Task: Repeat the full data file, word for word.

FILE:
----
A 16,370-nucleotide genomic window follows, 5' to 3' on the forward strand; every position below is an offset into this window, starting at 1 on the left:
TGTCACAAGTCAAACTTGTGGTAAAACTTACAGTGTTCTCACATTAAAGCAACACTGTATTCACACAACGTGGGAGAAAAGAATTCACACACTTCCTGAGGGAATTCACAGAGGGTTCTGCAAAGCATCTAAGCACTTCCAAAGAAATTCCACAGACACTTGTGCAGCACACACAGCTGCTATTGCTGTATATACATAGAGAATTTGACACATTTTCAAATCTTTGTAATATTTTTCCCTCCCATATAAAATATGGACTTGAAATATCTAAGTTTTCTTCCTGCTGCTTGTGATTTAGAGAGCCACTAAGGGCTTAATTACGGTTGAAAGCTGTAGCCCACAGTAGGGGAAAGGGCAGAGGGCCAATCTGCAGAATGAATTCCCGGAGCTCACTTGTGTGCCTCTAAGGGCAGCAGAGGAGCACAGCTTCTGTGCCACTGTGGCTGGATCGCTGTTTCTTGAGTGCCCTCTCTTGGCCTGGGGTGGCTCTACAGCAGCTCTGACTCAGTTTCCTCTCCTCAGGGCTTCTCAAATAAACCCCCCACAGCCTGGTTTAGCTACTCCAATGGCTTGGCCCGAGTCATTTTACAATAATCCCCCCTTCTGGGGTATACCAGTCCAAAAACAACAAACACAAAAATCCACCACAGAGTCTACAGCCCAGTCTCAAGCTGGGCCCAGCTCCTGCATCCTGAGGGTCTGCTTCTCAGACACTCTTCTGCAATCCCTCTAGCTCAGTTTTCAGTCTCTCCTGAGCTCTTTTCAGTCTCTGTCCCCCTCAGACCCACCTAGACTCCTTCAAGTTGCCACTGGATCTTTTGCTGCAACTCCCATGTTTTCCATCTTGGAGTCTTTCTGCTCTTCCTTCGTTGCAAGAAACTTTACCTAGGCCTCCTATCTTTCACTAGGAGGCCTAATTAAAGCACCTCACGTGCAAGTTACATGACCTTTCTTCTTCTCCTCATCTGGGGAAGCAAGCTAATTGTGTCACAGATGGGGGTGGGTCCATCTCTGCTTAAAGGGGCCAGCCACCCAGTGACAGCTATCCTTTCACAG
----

A 16,370-nucleotide genomic window follows, 5' to 3' on the forward strand; every position below is an offset into this window, starting at 1 on the left:
TGTCACAAGTCAAACTTGTGGTAAAACTTACAGTGTTCTCACATTAAAGCAACACTGTATTCACACAACGTGGGAGAAAAGAATTCACACACTTCCTGAGGGAATTCACAGAGGGTTCTGCAAAGCATCTAAGCACTTCCAAAGAAATTCCACAGACACTTGTGCAGCACACACAGCTGCTATTGCTGTATATACATAGAGAATTTGACACATTTTCAAATCTTTGTAATATTTTTCCCTCCCATATAAAATATGGACTTGAAATATCTAAGTTTTCTTCCTGCTGCTTGTGATTTAGAGAGCCACTAAGGGCTTAATTACGGTTGAAAGCTGTAGCCCACAGTAGGGGAAAGGGCAGAGGGCCAATCTGCAGAATGAATTCCCGGAGCTCACTTGTGTGCCTCTAAGGGCAGCAGAGGAGCACAGCTTCTGTGCCACTGTGGCTGGATCGCTGTTTCTTGAGTGCCCTCTCTTGGCCTGGGGTGGCTCTACAGCAGCTCTGACTCAGTTTCCTCTCCTCAGGGCTTCTCAAATAAACCCCCCACAGCCTGGTTTAGCTACTCCAATGGCTTGGCCCGAGTCATTTTACAATAATCCCCCCTTCTGGGGTATACCAGTCCAAAAACAACAAACACAAAAATCCACCACAGAGTCTACAGCCCAGTCTCAAGCTGGGCCCAGCTCCTGCATCCTGAGGGTCTGCTTCTCAGACACTCTTCTGCAATCCCTCTAGCTCAGTTTTCAGTCTCTCCTGAGCTCTTTTCAGTCTCTGTCCCCCTCAGACCCACCTAGACTCCTTCAAGTTGCCACTGGATCTTTTGCTGCAACTCCCATGTTTTCCATCTTGGAGTCTTTCTGCTCTTCCTTCGTTGCAAGAAACTTTACCTAGGCCTCCTATCTTTCACTAGGAGGCCTAATTAAAGCACCTCACGTGCAAGTTACATGACCTTTCTTCTTCTCCTCATCTGGGGAAGCAAGCTAATTGTGTCACAGATGGGGGTGGGTCCATCTCTGCTTAAAGGGGCCAGCCACCCAGTGACAGCTATCCTTTCACAG